Dark patterns are out to get you. The term describes the practice of abusing usability norms to create user interfaces that trick users into divulging their personal details or sacrificing their privacy. Bipartisan legislation proposed in the U.S. Senate, however, would make malicious design illegal.
The lack of a strong security culture at Equifax - especially compared to its two main competitors - was a key factor contributing to its 2017 data breach that exposed the personal records of 145 million Americans, according to a 71-page Congressional report.
The Singapore government has introduced draft legislation that it says would help in combating fake news, especially on social media platforms. While some privacy experts have expressed reservations, government intervention is merited.
Two third-party Facebook application developers exposed users' personal information by leaving the data exposed without a password in unsecured Amazon Web Services S3 buckets, researchers from UpGuard say. One data set contained 540 million unsecured records, the report found.
Singapore Prime Minister Lee Hsien Loong has formed a committee to conduct a comprehensive review of data security practices and suggest recommendations for preventing data breaches that affect critical infrastructure. How are security experts reacting?
Some privacy activists and cyber lawyers are criticizing Facebook's new requirement in India that users who are posting content related to elections or national security verify their identity by sharing either their driving license, passport or PAN card.
Buyer beware: A new study shows used USBs offered for sale on eBay and elsewhere may contain a wealth of personal information that could potentially be used for identity theft, phishing attacks and other cybercrimes.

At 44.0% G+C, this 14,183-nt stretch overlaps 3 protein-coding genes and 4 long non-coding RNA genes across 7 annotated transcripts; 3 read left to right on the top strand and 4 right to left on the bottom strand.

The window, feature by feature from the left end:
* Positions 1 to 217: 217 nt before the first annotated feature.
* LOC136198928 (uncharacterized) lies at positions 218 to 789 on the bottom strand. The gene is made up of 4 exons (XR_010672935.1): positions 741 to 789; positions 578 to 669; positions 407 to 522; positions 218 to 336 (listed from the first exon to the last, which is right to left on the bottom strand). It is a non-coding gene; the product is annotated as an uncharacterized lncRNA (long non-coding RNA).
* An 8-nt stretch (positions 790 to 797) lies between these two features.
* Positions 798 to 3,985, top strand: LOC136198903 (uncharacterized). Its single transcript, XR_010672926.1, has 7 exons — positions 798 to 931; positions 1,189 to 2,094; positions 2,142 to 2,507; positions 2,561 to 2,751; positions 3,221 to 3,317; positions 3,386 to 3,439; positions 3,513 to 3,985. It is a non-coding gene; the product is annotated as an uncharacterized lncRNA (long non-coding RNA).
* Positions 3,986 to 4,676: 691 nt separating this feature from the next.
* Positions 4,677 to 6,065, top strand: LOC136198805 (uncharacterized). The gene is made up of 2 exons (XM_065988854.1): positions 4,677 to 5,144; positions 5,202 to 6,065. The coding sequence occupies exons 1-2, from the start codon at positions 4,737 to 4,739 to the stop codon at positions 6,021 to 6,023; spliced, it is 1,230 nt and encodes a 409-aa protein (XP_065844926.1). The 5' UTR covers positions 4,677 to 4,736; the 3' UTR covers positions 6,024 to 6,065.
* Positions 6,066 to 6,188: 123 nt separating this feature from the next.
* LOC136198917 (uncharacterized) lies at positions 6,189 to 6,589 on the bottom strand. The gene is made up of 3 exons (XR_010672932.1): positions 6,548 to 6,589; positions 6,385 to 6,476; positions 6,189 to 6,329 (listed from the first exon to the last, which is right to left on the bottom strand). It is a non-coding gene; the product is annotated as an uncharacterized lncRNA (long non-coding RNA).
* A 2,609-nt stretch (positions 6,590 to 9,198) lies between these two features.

Britain's intelligence establishment warns that Chinese networking giant Huawei's "software engineering and cybersecurity processes" continue to be beset by unresolved "defects" and that improvements promised by the manufacturer have yet to be seen.
Brad Smith, Microsoft's chief legal officer, says Australia's encryption-busting law is causing companies and governments to look elsewhere to store their data. Microsoft hasn't changed it own local operations yet, but other companies say they're no longer comfortable storing data there, he says.
Victims of hurricanes, wildfires and other disasters now face a second hit: The U.S. Federal Emergency Management Agency inadvertently shared 2.3 million disaster survivors' personal data of with an agency contractor, leaving victims at increased risk from fraud and identity theft.
An unprotected database belonging to Chinese e-commerce site Gearbest exposed 1.5 million customer records, including payment information, email addresses and other personal data for customers worldwide, white hat hackers discovered.